MD: Record voter turnouts predicted, but some glitches reported

By Tim Donnelly, The Gazette, November 2, 2004


Poll workers across the county are reporting record voter turnout in the first half of this closely watched election day, despite reports of some problems with voting machines and equipment failures.


TrueVoteMD, the nonpartisan voter rights group that is watching polls statewide, said they have been fielding a constant stream of calls all day reporting problems with the voting machines and the cards voters use to activate the machines. But technicians have been out at the scenes trying to fix the problems, said Amanda Bowers, a staff worker for the organization. Bowers could not provide specific information about problems in Prince George’s County.

At Mother Jones Elementary School in Adelphi, election judges told people lined up first thing this morning to return later after a problem with the voting machines required fixing. Some voters left while others remained in line and waited another 30 minutes until the machines were repaired.

The phone number to the County Board of Elections was busy all morning and early afternoon.

FL: Palm Beach County sees some complaints in first half of voting

By George Bennett, Palm Beach Post, November 2, 2004


There were scattered complaints from voters who said they had trouble getting touch-screen voting machines to register their choice of a candidate. Some voters said they picked one candidate, but saw another candidate's name on a review screen. The review screen gives voters another chance to make the correct selection.

VA: New touch-screen voting machines present problems in Culpeper, Westmoreland

The Free Lance-Star, November 2, 2004


The large turnout created problems with new touch-screen voting machines in Culpeper and Westmoreland counties.

Two Unilect voting machines went down at Cardova precinct for about 30 minutes, creating long lines. Those waiting were told that people were voting too fast and machines didn’t have time to reset.

In Westmoreland, all four machines at the 2nd District precinct at Hague were down for an hour while Unilect manager Wout J. Kymmell worked on the problem. At least 75 people waited to vote in a line stretching around the building.

Kymmell eventually managed to get two of the machines working again. He said poll workers, in their haste to speed through the mass of voters, caused crashes by authorizing machines for the next voter before the machines had completed routines for the previous one.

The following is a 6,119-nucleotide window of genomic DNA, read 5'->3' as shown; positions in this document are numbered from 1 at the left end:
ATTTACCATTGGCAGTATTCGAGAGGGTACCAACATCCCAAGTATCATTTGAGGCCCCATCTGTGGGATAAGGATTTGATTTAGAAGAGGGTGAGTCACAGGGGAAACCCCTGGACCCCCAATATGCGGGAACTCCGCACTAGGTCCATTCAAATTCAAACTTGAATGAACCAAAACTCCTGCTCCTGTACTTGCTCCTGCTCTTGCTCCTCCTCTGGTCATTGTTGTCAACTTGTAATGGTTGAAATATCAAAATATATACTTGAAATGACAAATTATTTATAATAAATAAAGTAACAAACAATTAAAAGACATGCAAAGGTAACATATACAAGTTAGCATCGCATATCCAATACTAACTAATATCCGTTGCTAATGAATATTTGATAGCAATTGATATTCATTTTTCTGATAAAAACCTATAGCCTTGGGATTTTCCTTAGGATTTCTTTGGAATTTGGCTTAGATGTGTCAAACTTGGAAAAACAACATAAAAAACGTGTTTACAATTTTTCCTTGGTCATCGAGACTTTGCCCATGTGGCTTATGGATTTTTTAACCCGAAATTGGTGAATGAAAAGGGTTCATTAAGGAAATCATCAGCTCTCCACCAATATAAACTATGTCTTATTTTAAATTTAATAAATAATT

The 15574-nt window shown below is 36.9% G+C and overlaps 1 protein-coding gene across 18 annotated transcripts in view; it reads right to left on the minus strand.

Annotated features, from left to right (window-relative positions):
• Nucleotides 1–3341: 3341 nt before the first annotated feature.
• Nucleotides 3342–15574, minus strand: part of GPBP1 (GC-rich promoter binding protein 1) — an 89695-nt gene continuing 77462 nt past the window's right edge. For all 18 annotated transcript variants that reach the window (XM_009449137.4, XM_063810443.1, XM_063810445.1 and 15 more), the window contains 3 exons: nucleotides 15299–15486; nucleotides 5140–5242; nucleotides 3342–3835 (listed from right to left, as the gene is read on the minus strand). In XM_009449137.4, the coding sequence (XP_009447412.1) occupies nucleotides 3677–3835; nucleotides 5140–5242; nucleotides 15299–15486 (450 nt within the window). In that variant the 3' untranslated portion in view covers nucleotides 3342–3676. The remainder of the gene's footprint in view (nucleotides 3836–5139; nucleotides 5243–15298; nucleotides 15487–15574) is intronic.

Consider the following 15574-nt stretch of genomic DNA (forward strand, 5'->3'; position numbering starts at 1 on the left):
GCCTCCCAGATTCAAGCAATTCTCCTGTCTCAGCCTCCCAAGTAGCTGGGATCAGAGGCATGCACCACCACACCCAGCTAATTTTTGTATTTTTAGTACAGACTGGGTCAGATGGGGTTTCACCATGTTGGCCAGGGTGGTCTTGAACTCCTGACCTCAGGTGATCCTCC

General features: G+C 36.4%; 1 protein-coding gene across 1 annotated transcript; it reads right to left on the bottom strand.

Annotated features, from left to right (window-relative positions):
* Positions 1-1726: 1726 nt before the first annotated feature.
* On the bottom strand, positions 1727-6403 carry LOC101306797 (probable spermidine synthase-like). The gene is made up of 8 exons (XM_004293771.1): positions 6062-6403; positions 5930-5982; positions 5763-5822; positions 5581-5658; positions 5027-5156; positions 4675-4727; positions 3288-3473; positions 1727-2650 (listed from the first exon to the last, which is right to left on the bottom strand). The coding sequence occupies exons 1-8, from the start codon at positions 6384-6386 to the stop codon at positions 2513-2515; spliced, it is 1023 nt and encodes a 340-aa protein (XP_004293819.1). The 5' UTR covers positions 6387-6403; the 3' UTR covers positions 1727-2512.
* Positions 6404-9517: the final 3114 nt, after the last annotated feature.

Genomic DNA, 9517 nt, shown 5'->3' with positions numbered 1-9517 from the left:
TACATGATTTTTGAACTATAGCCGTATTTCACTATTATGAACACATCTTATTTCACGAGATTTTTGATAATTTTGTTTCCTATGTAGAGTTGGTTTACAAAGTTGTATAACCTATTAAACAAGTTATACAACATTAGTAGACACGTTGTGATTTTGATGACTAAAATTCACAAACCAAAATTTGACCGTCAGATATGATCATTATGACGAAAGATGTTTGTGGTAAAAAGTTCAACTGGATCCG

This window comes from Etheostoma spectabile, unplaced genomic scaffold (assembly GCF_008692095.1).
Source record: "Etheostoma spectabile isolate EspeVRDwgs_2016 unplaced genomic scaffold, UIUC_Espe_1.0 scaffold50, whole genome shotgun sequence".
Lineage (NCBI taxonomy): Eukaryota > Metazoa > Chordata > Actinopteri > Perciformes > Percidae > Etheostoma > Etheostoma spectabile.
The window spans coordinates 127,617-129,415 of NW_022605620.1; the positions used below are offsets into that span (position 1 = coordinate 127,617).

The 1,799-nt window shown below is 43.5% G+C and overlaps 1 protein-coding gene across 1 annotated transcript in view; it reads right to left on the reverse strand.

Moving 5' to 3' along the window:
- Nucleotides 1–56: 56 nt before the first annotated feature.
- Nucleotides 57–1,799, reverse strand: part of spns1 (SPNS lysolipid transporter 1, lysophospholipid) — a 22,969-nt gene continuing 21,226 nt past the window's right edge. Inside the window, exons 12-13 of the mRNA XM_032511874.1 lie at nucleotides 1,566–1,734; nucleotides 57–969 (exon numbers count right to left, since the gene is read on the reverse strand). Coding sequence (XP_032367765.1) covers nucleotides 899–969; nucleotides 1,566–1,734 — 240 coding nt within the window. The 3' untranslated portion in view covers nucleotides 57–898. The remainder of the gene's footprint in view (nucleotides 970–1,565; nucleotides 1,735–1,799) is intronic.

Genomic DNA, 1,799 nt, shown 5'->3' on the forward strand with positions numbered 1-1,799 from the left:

“The poll workers were freaking out at the size of the turnout,” Kymmell said.

Glitches thwart some S.C. voters

By Pamela Hamilton, The Associated Press, November 2, 2004


COLUMBIA, S.C. - Technical glitches with voting machines and disputes over poll watching caused delays and frustrated some voters at precincts across South Carolina.


Voters at two of 137 precincts in Greenville County had to use paper ballots after workers had problems setting up touch-screen machines, State Election Commission officials said.

About 65 voters at a precinct in Mauldin used paper ballots while technicians from Electronic Systems & Software got the iVotronic machines working properly, officials said. The machines were up and running by 8:30 a.m. - 90 minutes after polls opened, said poll worker Rebecca Wood.

Wood said some voters left in frustration. "Some people had to leave, but the attitudes were wonderful," she said. "I know they were frustrated."

Poll workers marked the paper ballots with the word "emergency" to create a paper trail, Wood said.

Greenville County is one of 15 in South Carolina using electronic voting machines.

Along the coast, Georgetown County also experienced some glitches with the machines.

Voters in four precincts had to switch to paper ballots during the first hour while officials sorted out problems with the devices. They were up and running within 90 minutes, said Herb Bailey, chairman of the county commission.

Monday, November 1, 2004

CVF Election Announcements

Voter hotlines, online reporting of election problems

There are several phone and online resources available for the public to use to get assistance on Election Day, report problems and voting experiences, and track reports of problems submitted by voters from around the nation. This link provides a rundown of the services available.

California Voters Have the Right to Cast a Paper Ballot

Thirty percent of California voters live in counties that will use paperless, electronic voting machines in polling places on Election Day. New voting security rules allow voters who are concerned about e-voting security to cast a paper ballot at the polls. The ten counties where e-voting machines will be used are Alameda, Merced, Napa, Orange, Plumas, Riverside, San Bernardino, Santa Clara, Shasta and Tehama. The California Voter Foundation (CVF) is urging voters to exercise their right to cast their ballot on paper, because the electronic voting machines produce results that cannot be publicly verified.

Top 25 E-Voting Places to Watch

Electronic voting systems will be used in an estimated 25-29 percent of the nation on November 2. Overall, hundreds of jurisdictions will use electronic voting systems in 29 states. To make it easier for the public and the media to track electronic voting in this presidential election, this list identifies the 25 most populous places in the country using e-voting.

Precinct provides voters with paper trail for touchscreen ballots

By Scott Vanhorne, Daily Bulletin, October 29, 2004

On Friday, October 22 the California Secretary of State's Voting Systems and Procedures panel gave conditional, limited certification to Sequoia's new VeriVote printer which produces a paper record of digital ballots that voters can verify before leaving the polls. This is the same printing device being used in Nevada this electin season.